abstract = "Background: School-based parent involvement is associated with child academic outcomes, positive behaviors, and social skills. Research on school-based parent involvement among low-income mothers is limited and even less understood for low-income mothers who receive financial housing assistance. Objective: This study examined the association between low-income mothers who receive housing assistance and school-based parent involvement when their child was 9-years-old. We investigated whether there is a difference in parent involvement for low-income mothers who receive a government housing subsidy (Housing Choice Voucher (HCV) and those who reside in a public housing project. Potential barriers to parental involvement are discussed. Method: Using data from the Fragile Families and Child Wellbeing Study, Wave 5 (N = 1351), the current study employed multivariate ordinal logistic regression analyses to examine the above associations. Results: Low-income mothers who receive an HCV are less likely to be involved in their child’s school-based activities than low-income mothers who live in a public housing project. Potential barriers to parental involvement include frequent housing moves and increased work hours. Conclusions: Findings suggest housing type has an important role in school-based parent involvement for low-income mothers. As housing policies move toward deconcentrating poverty by way of government housing subsidies, unintended consequences need to be considered. Considerations should include low-income mothers’ experience of frequent housing mobility and increased work hours as barriers to school-based parent involvement. Additional services and resources beyond financial housing assistance are essential to improve parent involvement among low-income mothers.",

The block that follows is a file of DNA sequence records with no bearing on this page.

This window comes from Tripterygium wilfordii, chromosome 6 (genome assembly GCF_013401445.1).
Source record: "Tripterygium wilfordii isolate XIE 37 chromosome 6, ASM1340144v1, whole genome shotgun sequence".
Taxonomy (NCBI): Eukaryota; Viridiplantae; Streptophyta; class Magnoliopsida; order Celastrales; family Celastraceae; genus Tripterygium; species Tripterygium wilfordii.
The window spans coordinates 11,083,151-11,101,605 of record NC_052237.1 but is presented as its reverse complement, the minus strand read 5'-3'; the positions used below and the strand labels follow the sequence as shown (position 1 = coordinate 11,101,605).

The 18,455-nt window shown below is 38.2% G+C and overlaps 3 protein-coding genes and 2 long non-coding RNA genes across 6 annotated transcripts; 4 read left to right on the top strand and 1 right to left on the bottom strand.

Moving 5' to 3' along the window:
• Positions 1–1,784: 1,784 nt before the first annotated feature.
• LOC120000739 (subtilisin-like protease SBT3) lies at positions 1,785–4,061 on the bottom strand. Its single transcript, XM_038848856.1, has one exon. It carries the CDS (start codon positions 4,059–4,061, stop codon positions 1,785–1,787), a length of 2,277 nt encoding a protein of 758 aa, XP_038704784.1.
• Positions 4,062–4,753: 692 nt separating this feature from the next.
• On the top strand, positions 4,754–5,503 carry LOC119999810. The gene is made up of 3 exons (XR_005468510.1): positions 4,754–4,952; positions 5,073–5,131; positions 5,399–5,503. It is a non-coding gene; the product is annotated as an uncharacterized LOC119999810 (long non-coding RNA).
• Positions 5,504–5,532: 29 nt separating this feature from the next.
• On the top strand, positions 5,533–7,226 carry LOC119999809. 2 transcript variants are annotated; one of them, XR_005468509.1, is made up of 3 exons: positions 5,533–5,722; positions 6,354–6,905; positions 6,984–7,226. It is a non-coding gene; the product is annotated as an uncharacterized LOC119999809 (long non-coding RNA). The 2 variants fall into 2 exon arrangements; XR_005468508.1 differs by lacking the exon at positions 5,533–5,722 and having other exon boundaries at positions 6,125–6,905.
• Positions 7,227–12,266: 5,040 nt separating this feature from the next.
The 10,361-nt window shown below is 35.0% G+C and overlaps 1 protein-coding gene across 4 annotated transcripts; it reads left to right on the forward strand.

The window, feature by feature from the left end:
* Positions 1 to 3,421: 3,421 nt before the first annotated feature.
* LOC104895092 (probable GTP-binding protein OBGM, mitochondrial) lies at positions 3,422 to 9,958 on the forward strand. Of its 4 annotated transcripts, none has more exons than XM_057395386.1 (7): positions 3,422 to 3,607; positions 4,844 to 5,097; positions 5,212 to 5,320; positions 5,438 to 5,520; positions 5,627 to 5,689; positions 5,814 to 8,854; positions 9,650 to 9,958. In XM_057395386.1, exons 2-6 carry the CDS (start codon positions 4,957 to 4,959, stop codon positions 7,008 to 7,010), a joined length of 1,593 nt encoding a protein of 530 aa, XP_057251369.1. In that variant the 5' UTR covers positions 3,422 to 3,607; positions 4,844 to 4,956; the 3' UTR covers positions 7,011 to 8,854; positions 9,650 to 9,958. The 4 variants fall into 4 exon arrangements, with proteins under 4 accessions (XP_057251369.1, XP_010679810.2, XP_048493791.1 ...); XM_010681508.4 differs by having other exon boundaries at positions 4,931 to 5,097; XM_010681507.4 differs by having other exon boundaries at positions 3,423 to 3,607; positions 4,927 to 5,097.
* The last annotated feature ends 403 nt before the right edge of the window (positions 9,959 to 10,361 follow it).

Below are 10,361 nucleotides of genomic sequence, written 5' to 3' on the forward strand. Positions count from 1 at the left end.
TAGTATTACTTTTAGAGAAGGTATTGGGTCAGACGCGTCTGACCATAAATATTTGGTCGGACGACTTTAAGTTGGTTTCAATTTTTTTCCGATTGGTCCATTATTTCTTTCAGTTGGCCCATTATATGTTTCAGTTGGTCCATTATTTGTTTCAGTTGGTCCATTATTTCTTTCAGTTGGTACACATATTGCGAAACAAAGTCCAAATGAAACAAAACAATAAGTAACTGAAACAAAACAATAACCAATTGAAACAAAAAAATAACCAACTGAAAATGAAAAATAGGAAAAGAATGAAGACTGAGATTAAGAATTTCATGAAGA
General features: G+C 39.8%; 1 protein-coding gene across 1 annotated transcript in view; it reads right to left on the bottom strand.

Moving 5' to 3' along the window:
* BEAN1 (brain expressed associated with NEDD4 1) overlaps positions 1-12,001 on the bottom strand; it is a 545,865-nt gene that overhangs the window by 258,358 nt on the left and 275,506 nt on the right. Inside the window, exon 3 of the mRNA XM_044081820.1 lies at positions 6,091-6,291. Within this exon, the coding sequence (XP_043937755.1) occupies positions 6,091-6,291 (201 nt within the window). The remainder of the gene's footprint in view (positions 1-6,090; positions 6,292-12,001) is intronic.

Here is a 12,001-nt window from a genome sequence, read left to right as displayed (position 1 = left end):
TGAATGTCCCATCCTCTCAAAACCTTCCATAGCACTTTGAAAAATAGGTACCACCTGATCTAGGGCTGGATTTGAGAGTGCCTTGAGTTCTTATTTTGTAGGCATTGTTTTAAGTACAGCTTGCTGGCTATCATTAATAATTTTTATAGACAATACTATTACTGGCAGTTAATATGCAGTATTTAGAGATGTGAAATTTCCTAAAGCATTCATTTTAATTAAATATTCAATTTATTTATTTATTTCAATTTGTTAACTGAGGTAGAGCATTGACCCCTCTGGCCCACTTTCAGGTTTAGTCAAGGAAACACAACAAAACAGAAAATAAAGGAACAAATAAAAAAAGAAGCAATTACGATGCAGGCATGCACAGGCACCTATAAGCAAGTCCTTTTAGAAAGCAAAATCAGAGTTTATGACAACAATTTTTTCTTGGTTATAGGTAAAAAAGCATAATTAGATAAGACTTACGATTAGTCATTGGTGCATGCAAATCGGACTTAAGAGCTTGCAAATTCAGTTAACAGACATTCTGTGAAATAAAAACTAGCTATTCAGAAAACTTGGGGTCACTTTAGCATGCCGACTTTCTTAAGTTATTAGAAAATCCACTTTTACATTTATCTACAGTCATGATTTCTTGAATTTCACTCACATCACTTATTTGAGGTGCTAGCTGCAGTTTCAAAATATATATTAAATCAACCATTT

keywords = "Low-income mothers, School-based parent involvement, Subsidized housing and barriers",
author = "Stephanie Pena and David Becerra and Felicia Mitchell and Kristina Lopez and Sangalang, {Cindy C.}",
year = "2018",
month = "1",
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language = "English (US)",
journal = "Child and Youth Care Forum",
issn = "1053-1890",

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AU - Becerra, David

AU - Mitchell, Felicia

AU - Lopez, Kristina

AU - Sangalang, Cindy C.